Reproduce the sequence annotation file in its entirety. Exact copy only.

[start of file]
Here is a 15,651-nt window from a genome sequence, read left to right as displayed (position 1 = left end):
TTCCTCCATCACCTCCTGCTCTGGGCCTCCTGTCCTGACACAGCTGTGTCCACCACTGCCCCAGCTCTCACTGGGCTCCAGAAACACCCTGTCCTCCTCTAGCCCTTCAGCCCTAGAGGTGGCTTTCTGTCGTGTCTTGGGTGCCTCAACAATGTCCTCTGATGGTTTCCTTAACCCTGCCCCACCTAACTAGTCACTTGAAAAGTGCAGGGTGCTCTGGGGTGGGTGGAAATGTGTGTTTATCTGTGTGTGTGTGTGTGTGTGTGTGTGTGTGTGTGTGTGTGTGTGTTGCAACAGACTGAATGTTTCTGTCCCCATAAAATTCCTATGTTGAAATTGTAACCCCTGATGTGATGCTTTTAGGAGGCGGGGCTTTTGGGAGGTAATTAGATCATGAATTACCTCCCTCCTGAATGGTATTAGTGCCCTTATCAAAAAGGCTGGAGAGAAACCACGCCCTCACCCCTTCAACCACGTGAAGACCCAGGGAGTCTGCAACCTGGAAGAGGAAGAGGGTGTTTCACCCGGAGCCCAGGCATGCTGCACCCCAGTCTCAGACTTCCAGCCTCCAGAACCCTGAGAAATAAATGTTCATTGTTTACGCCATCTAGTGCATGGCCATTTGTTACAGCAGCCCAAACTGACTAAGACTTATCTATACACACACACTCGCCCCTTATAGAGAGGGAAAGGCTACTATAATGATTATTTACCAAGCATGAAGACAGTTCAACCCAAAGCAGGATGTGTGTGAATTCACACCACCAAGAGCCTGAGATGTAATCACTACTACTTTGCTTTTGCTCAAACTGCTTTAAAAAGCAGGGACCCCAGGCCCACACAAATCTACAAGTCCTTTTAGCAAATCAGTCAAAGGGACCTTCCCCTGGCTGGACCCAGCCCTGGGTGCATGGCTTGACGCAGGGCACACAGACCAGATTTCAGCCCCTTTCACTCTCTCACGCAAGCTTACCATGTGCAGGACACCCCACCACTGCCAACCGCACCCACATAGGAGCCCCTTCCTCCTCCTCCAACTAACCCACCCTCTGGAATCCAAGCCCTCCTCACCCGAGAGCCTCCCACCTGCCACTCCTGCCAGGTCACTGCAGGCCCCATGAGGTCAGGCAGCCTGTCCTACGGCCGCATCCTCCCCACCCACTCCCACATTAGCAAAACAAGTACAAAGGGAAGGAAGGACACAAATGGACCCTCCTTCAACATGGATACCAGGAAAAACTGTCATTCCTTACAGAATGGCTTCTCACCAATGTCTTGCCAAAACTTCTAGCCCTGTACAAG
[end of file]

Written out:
Here is a 15,651-nt window from a genome sequence, read left to right as displayed (position 1 = left end):
TTCCTCCATCACCTCCTGCTCTGGGCCTCCTGTCCTGACACAGCTGTGTCCACCACTGCCCCAGCTCTCACTGGGCTCCAGAAACACCCTGTCCTCCTCTAGCCCTTCAGCCCTAGAGGTGGCTTTCTGTCGTGTCTTGGGTGCCTCAACAATGTCCTCTGATGGTTTCCTTAACCCTGCCCCACCTAACTAGTCACTTGAAAAGTGCAGGGTGCTCTGGGGTGGGTGGAAATGTGTGTTTATCTGTGTGTGTGTGTGTGTGTGTGTGTGTGTGTGTGTGTGTGTGTGTTGCAACAGACTGAATGTTTCTGTCCCCATAAAATTCCTATGTTGAAATTGTAACCCCTGATGTGATGCTTTTAGGAGGCGGGGCTTTTGGGAGGTAATTAGATCATGAATTACCTCCCTCCTGAATGGTATTAGTGCCCTTATCAAAAAGGCTGGAGAGAAACCACGCCCTCACCCCTTCAACCACGTGAAGACCCAGGGAGTCTGCAACCTGGAAGAGGAAGAGGGTGTTTCACCCGGAGCCCAGGCATGCTGCACCCCAGTCTCAGACTTCCAGCCTCCAGAACCCTGAGAAATAAATGTTCATTGTTTACGCCATCTAGTGCATGGCCATTTGTTACAGCAGCCCAAACTGACTAAGACTTATCTATACACACACACTCGCCCCTTATAGAGAGGGAAAGGCTACTATAATGATTATTTACCAAGCATGAAGACAGTTCAACCCAAAGCAGGATGTGTGTGAATTCACACCACCAAGAGCCTGAGATGTAATCACTACTACTTTGCTTTTGCTCAAACTGCTTTAAAAAGCAGGGACCCCAGGCCCACACAAATCTACAAGTCCTTTTAGCAAATCAGTCAAAGGGACCTTCCCCTGGCTGGACCCAGCCCTGGGTGCATGGCTTGACGCAGGGCACACAGACCAGATTTCAGCCCCTTTCACTCTCTCACGCAAGCTTACCATGTGCAGGACACCCCACCACTGCCAACCGCACCCACATAGGAGCCCCTTCCTCCTCCTCCAACTAACCCACCCTCTGGAATCCAAGCCCTCCTCACCCGAGAGCCTCCCACCTGCCACTCCTGCCAGGTCACTGCAGGCCCCATGAGGTCAGGCAGCCTGTCCTACGGCCGCATCCTCCCCACCCACTCCCACATTAGCAAAACAAGTACAAAGGGAAGGAAGGACACAAATGGACCCTCCTTCAACATGGATACCAGGAAAAACTGTCATTCCTTACAGAATGGCTTCTCACCAATGTCTTGCCAAAACTTCTAGCCCTGTACAAG